Marvel/Netflix “Daredevil” – A Casual Comics perspective
Daredevil’s got a new series coming to your TV screens. If you have Netflix, that is. Should you be excited?
Daredevil is a guy with an odd name for what he actually does. The name would suggest an Evel Kenevel-type, motorcycle-jumping, shark-defying… well… daredevil.
Instead, Daredevil is a blind lawyer who, in his spare time, punches crime in the gonads in the dirty back alleys of the Marvel Universe.
Last time Daredevil was on the screen, he was (in)famously played by Ben Affleck. You should already have an opinion about that movie if you’re reading this blog. If you don’t, let’s just say Affleck’s incompetence playing the hero was rivaled only by Jennifer Garner’s flat, bland portrayal of secret ninja assassin, Elektra.
Still, his was a marginal improvement over name’sRex Smith’s performance playing Daredevil in the made for TV movie (name)The Trial of The Hulk” (Congratulations to Jeff for correctly identifying Rex Smith as Daredevil in “Trial of The Hulk” n the comment section. Your prize will be delivered Friday).
What’s his origin?
Matt Murdock was a happy-go-lucky kid until he crossed paths with a canister of radioactive waste that fell from the back of a truck, blinding him, but enhancing his other senses to superhuman levels.
Because one cliché (radioactive waste) isn’t enough, his father was also killed by the mob for refusing to throw a fight.
While Daredevil has a decent track record as a hero, his alter-ego, Matt Murdock must be a below average lawyer since he was unable to successfully prevent the Teenage Mutant Ninja Turtles from jamming themselves into his origin story as well.
What’s cool about Daredevil?
Even though he was blinded in his youth, his enhanced senses give Daredevil a kind of “radar” that allows him to function pretty well – even in complete blackness. So, in the dark, he’s a creature of the night – invisible and preying on evildoers. He’s more Batman than Batman in the dark back alleys of the big city.
Also, his cane turns into a badass nunchuk/whip hybrid that has busted up more teeth than an evil dentist.
Most Essential Story Arc
Daredevil (Volume 1) #168, 174-182, 187-190 “The Elektra Saga”
Regardless of what other sites might say, the one Daredevil story to know is this one. If you are ever on Super-Password with a comic nerd and get the word “saga”, say “Elektra”. 99% of the time they’ll get it.
(Of course, in my hypothetical scenario, the comic nerd and you are both in your late 30s to late-40s. Because why else would you be on Super-Password? Or even know that Super-Password used to be a real thing?)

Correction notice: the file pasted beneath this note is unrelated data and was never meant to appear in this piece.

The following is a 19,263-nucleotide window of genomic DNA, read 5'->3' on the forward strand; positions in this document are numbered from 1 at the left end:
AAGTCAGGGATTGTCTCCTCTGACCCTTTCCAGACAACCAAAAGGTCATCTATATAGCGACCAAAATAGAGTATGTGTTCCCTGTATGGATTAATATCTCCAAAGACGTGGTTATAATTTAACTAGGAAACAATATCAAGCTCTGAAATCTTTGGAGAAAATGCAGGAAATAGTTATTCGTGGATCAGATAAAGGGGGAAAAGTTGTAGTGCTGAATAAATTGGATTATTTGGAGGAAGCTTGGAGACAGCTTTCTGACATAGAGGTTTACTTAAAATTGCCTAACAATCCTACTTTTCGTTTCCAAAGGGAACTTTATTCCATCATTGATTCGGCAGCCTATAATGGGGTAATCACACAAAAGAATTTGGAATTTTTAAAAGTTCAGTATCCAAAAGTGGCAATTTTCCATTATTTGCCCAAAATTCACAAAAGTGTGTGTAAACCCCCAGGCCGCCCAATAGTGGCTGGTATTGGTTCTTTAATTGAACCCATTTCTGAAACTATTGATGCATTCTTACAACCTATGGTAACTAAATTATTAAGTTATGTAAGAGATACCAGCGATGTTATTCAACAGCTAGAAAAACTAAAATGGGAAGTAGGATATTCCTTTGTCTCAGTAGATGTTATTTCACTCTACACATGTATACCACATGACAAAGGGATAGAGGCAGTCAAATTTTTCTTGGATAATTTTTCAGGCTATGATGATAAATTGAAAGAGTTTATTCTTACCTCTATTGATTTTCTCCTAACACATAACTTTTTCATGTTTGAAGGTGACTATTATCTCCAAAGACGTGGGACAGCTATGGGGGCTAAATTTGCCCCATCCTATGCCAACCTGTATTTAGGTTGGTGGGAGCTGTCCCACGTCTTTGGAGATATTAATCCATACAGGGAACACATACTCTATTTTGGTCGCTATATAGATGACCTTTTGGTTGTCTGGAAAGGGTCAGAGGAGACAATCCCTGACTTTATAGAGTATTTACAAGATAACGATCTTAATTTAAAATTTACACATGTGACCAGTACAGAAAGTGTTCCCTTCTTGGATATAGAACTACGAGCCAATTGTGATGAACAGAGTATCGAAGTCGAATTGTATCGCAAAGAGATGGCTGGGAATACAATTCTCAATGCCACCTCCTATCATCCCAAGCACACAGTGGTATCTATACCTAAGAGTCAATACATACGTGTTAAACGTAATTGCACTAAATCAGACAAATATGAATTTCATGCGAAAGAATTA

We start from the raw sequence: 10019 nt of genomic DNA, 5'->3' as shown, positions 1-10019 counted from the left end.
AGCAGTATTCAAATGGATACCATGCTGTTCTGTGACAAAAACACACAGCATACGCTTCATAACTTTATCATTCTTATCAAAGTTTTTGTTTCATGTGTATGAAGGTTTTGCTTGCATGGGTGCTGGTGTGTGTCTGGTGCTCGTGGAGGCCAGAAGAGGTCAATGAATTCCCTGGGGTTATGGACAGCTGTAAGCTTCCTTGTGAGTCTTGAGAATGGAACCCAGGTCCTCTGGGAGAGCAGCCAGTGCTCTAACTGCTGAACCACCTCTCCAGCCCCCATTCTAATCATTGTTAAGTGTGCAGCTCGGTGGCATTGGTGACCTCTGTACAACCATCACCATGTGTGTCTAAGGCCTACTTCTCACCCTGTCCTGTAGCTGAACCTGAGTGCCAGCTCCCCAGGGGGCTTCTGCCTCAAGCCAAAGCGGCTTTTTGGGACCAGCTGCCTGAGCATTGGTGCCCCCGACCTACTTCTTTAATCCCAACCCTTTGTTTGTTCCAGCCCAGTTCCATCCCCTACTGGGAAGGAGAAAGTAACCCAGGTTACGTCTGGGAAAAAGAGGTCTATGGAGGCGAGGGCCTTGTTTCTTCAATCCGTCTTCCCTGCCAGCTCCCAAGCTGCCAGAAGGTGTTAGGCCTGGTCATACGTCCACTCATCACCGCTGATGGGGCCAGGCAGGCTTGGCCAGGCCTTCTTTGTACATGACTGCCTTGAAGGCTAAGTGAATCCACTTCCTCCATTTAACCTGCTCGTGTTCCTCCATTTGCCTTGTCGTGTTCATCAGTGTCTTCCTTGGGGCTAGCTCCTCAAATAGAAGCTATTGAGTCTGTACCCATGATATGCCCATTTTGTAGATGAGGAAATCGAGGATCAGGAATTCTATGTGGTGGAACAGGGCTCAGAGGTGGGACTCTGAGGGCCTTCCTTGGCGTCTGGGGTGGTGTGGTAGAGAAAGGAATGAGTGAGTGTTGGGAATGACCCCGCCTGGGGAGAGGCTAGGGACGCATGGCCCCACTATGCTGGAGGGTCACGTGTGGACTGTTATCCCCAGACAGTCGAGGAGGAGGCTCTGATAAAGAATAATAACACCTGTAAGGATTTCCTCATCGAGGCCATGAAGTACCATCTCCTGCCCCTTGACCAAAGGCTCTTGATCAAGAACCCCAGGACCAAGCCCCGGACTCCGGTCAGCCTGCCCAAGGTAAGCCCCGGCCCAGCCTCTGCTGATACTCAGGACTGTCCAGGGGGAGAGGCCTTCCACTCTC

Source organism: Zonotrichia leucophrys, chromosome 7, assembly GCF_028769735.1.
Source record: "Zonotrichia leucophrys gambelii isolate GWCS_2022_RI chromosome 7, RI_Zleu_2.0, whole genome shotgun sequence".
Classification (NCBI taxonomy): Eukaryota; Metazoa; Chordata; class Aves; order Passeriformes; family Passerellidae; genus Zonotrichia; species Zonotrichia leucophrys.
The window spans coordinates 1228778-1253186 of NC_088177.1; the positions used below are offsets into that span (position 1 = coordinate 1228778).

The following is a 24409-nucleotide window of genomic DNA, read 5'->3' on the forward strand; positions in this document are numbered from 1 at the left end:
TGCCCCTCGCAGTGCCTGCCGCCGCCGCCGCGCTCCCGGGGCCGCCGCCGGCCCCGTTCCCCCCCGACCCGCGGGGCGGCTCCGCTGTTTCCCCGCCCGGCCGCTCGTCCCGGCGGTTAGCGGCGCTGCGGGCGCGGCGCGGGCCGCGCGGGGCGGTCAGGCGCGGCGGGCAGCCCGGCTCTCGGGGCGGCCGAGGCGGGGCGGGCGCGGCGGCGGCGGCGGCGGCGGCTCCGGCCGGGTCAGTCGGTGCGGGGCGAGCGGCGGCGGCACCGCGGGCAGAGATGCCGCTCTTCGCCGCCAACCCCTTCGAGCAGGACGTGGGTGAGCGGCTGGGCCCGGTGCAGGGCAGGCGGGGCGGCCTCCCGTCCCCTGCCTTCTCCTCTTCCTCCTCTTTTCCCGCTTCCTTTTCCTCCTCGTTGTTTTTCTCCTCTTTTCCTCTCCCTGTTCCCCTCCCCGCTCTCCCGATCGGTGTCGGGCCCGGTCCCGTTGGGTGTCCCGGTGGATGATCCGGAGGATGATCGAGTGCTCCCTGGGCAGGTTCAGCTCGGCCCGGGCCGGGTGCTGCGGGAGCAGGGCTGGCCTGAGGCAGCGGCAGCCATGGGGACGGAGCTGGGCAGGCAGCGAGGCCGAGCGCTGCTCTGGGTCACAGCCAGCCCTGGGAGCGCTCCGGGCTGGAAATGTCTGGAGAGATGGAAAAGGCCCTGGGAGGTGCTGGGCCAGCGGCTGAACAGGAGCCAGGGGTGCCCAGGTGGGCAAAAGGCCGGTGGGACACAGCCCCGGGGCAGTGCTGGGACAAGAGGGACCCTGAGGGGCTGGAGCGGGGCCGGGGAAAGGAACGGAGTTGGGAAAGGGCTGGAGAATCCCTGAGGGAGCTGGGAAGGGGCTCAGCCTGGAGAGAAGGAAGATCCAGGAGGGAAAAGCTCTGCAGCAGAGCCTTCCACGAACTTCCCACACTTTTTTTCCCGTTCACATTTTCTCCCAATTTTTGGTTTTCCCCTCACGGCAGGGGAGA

This story arc is the one that was completely urinated upon by the Ben Affleck “Daredevil” movie. If you read it, though, you’ll know why even casual comic fans still curse Colin Farrell.
Least Essential Story Arc
Daredevil (Volume 2) #1-8 “Guardian Devil”
Oh, how I wanted to love this series. Written by Kevin Smith and illustrated by Joe Quesada, at least one of them nailed it. (P.S. – it was the one not too busy making pot jokes on his podcast.)
There are cheesier series Daredevil’s run, as you would suspect for a character of this tenure. There are worse throwaway plot devices. But no single arc failed to stick the landing worse than this one. For six issues, this arc created intrigue and piled complications on top of that.
But – Joe Quesada’s art is still wonderful.
In the end, the weight of just plain too much stuff caused an implosion in the last two issues. It’s a massive build-up with no payoff and a huge disappointment.
The Netflix series will be awesome if…
They got the Elektra/Daredevil relationship correct. I think that the Daredevil movie wrecked any hope that Marvel will try that story arc again. So here’s my hope.
Marvel should get back to the basics. One of the more interesting parts of the Daredevil character is his adherence to the Catholic faith. This is something that Kevin Smith clumsily explored in his story arc.
A gritty, urban hero who struggles with his faith while fighting crime is… genuinely interesting. At heart, as a Catholic, Matt Murdock is called to see the best in everyone. How does a back alley vigilante:
- Care for the downtrodden
- Protect the weak
- Call the wicked to redemption
A real superhero who feels a calling, not to avenge, but to bring the evil back into the fold is something we haven’t seen. For Daredevil, he has to balance protecting the innocent with the idea that true heroes are called to sacrifice for the redemption of others.
Add in the class warfare that is inherent in the poverty experienced on “the streets” of the Marvel Universe, and now you’re talking about a hero that’s got threats – physical and moral – all around him.
In a series, that’s easier to develop than in a 90 minute movie, which is why I’m very excited for this Marvel/Netflix deal.
C’mon Marvel. You can do it!